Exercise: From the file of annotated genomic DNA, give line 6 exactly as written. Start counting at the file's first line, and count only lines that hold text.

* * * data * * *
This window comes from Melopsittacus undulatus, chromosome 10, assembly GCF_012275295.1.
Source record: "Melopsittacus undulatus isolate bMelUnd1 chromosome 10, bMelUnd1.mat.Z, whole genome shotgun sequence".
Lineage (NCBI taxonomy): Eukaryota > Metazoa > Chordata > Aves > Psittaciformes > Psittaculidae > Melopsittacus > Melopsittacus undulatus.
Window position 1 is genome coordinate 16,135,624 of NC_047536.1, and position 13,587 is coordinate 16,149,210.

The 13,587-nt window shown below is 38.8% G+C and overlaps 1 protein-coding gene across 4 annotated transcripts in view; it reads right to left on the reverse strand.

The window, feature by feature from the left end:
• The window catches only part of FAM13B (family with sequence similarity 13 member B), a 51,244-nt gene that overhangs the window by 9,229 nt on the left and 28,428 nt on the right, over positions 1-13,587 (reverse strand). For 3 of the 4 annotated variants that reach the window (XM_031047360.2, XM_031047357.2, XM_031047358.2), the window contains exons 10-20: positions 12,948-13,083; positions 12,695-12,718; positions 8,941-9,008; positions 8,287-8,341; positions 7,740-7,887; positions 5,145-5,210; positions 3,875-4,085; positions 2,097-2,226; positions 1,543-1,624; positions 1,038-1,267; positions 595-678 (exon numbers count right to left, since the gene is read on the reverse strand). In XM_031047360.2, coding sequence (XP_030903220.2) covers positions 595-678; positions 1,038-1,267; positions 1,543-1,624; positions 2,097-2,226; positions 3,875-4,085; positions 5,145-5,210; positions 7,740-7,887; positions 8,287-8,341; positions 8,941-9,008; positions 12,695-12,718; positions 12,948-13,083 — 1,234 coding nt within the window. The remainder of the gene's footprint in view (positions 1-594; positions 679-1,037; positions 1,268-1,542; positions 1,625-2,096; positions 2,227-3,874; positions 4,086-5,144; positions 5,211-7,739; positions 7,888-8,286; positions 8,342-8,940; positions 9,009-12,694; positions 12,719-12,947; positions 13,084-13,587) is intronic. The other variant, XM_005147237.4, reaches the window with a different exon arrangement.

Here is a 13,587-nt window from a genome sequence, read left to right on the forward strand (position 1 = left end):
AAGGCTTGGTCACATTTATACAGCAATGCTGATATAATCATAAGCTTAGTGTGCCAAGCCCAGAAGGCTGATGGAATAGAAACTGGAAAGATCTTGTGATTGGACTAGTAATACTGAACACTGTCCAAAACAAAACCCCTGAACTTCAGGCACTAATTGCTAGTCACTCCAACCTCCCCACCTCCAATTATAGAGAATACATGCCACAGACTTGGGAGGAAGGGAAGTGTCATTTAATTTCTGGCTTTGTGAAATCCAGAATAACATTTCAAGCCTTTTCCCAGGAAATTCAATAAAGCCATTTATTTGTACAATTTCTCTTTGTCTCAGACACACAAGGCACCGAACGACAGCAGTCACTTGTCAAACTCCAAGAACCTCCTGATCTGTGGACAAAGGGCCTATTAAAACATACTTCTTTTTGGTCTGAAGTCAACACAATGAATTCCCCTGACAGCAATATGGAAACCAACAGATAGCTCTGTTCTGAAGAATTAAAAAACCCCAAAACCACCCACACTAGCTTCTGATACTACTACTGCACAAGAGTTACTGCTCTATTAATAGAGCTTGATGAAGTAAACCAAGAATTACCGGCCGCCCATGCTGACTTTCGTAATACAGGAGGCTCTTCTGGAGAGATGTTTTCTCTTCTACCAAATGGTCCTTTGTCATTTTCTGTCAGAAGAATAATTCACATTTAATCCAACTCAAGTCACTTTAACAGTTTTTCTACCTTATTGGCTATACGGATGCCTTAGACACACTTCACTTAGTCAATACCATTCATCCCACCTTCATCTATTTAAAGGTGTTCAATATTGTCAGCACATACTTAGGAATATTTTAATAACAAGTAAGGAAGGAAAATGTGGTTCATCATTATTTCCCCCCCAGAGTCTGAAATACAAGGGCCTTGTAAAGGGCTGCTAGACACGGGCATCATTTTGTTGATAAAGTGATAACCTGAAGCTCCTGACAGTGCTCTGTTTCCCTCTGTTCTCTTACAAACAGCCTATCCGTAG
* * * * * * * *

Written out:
The window, feature by feature from the left end: